Child meditating - image from www.vk.com

Child meditating – image from www.vk.com

It was not until I reached my thirties that I found out Tibetan Buddhists have a name for this type of meditation – they call it Tonglen. Tonglen is Tibetan for ‘giving and receiving’ and it is a beautiful and simple practice than anyone can do, with no experience.  What matters is your intent.

Sit or lie quietly, and close your eyes. I like to sit with my spine straight, and my hands together in my lap, thumb tips pressed lightly together. (Use the image of the Dalai Lama at the bottom of this page as a guide.)  If I’m lying in bed, I lie on my back with my hands crossed together over my heart. Try to sit if you can, but for those of you unwell or unable to do so, a prone meditation practice will still work.

Start by imagining someone that you want to help. It might be a friend with depression.  You breathe in the heaviness of their energy and suffering and breathe out joy and peace, or whatever other energy you feel would bring them comfort.

All you ever have to do is ‘breathe in’ the condition, emotion or suffering of another, making room for healing and comfort within them.  Then ‘breathe out’ positive energy, love and light to fill the space you have created.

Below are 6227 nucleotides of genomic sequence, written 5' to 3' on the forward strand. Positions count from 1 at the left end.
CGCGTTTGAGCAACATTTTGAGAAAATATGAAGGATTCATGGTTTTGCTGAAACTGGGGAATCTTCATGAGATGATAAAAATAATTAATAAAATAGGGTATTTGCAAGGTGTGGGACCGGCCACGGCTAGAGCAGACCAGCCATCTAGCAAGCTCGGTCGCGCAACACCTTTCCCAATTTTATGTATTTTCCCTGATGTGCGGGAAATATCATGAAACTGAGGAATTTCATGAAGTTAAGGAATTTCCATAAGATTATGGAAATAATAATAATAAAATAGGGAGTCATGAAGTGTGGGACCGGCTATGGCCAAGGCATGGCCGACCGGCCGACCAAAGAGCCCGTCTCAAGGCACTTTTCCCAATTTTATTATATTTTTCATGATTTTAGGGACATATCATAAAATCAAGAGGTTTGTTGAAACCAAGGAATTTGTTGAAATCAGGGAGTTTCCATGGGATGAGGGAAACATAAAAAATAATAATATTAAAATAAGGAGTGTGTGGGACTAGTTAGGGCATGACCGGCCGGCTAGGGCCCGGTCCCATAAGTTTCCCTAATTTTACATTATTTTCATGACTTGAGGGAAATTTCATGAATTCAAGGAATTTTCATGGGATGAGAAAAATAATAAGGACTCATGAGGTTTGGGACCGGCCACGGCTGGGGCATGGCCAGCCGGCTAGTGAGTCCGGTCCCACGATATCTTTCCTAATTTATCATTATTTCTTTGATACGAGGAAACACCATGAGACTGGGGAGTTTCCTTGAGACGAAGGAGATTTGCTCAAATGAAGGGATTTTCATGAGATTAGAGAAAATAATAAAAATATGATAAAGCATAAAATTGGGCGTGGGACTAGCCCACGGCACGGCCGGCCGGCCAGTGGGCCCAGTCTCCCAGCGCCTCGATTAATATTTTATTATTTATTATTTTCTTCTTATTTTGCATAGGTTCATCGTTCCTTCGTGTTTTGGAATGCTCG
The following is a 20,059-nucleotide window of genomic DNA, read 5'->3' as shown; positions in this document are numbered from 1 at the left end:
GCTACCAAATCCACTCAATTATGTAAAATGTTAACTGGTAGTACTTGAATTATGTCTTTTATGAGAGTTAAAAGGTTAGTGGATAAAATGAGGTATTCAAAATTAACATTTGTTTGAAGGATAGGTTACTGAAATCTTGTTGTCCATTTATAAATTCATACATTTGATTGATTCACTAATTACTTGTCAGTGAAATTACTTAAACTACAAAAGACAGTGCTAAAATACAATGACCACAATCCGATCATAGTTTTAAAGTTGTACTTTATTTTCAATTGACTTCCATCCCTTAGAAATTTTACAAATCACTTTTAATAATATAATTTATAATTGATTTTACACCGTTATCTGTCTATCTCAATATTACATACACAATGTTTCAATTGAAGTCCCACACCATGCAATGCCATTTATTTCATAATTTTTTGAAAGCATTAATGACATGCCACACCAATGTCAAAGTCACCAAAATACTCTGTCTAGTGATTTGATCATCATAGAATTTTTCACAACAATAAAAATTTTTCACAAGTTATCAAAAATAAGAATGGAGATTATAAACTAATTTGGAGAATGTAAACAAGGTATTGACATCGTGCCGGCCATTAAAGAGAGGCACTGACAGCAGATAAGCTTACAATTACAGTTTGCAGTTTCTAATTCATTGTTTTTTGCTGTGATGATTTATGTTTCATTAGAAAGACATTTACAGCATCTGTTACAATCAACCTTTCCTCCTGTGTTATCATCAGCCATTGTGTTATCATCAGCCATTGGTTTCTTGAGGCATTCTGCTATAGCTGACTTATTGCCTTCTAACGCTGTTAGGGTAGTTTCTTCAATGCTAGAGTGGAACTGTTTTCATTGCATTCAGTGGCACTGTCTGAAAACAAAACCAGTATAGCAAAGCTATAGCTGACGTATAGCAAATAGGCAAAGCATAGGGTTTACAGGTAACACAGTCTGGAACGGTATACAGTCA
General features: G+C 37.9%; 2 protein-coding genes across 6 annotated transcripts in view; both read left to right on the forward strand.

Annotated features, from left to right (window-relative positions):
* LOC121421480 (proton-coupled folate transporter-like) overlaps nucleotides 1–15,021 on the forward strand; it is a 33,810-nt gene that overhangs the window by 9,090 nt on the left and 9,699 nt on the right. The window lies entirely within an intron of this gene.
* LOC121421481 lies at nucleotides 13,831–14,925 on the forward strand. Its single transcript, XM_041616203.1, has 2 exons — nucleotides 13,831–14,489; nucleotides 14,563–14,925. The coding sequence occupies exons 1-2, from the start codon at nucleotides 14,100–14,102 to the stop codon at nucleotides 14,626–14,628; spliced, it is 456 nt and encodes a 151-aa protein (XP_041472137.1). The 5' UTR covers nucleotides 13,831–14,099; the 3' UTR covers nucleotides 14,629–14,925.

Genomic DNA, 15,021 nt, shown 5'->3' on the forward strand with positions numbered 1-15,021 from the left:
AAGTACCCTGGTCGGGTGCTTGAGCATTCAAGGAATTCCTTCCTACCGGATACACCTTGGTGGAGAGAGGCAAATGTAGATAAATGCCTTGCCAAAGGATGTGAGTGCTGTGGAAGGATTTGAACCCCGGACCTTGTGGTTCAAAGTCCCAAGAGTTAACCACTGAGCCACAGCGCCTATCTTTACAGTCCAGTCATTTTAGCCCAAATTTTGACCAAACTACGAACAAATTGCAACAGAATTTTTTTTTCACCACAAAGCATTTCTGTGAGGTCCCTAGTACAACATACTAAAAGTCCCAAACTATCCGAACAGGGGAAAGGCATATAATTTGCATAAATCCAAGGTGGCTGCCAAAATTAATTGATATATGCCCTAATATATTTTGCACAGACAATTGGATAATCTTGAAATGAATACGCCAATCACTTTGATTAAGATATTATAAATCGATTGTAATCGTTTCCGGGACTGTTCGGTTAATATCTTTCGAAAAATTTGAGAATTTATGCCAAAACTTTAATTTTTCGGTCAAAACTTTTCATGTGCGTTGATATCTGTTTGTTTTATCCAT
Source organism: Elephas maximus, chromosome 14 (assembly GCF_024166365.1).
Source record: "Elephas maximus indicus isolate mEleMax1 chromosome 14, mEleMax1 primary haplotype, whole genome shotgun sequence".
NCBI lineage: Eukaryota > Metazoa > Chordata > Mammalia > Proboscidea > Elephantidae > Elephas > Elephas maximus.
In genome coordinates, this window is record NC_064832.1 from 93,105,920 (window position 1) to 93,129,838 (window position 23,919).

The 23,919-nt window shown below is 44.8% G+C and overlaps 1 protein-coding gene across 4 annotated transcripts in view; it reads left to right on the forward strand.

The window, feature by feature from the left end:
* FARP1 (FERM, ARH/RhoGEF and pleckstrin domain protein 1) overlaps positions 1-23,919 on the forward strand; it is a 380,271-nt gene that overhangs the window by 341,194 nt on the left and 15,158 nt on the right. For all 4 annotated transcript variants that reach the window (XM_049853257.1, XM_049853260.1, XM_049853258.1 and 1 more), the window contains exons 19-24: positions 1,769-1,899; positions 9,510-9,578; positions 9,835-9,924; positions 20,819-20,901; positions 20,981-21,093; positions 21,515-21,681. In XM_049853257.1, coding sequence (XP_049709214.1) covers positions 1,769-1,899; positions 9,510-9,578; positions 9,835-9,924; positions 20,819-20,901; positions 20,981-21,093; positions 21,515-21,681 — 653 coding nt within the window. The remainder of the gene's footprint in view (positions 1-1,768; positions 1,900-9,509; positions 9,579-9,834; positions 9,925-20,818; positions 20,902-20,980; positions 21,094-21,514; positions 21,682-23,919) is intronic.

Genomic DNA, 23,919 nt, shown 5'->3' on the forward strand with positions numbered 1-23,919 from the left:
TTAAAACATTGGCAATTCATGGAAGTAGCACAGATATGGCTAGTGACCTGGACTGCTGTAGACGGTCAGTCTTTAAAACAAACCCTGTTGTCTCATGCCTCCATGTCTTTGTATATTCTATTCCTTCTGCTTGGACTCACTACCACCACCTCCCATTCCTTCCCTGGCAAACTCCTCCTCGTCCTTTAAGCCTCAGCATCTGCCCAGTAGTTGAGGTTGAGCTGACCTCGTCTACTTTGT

The suffering of others is also our own suffering, so this meditation can help us as we endeavour to help others.  If you are in pain, breathe in your own pain and also the pain of everyone who is suffering from your affliction.  Breathe out relief to everyone, in whatever form feels most right to you.

Do not worry that the things you breathe in will become a part of you, further weighing you down. As you breathe in suffering it is transmuted back into light, and it dissipates harmlessly.

Sometimes you may not even have a word for what you are breathing it – it will simply be a feeling, a weightiness, a blackness or even a void.  Breathe out hope, lightness, joy and well-being.  Breathe out ease.

At times when we don’t know what else to do, this suffices. As you bring peace to others, you bring it also to yourself.  It is a very soothing and calming practice.  You don’t need to belong to any particular religion, or follow any particular spiritual philosophy.  This simple practice merely acknowledges that we are all human, all connected, and all the same – no matter who we are, or where we come from.

His Holiness, the Dalai Lama says of Tonglen:

“Whether this meditation really helps others or not, it gives me peace of mind. Then I can be more effective, and the benefit is immense.”

Image of His Holiness the Dalai Lama in meditation from www.wisdombooks.com

Image of His Holiness the Dalai Lama in meditation from www.wisdombooks.com